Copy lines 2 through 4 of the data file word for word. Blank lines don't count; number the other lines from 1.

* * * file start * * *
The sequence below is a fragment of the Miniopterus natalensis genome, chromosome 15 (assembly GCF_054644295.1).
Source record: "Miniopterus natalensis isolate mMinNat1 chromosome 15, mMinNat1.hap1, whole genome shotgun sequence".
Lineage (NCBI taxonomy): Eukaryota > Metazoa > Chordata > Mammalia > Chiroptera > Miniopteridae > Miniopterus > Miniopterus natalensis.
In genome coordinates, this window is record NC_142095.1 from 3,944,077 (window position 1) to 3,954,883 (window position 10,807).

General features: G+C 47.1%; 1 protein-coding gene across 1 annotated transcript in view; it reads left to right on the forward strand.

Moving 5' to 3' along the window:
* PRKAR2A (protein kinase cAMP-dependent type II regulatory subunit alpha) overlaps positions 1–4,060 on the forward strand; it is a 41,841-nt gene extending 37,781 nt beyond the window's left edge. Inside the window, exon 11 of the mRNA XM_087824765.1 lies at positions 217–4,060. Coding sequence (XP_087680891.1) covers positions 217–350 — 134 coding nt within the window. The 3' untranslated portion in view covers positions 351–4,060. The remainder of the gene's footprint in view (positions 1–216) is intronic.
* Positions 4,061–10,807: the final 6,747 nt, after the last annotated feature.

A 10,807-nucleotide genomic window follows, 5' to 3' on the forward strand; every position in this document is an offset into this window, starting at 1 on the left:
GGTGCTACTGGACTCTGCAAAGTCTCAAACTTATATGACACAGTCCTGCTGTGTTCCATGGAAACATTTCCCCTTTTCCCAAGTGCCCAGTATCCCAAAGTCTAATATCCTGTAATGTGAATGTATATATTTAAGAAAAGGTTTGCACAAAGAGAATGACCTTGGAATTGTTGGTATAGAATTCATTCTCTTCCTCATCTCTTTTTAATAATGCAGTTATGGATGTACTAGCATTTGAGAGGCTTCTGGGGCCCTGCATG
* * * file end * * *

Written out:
Source record: "Miniopterus natalensis isolate mMinNat1 chromosome 15, mMinNat1.hap1, whole genome shotgun sequence".
Lineage (NCBI taxonomy): Eukaryota > Metazoa > Chordata > Mammalia > Chiroptera > Miniopteridae > Miniopterus > Miniopterus natalensis.
In genome coordinates, this window is record NC_142095.1 from 3,944,077 (window position 1) to 3,954,883 (window position 10,807).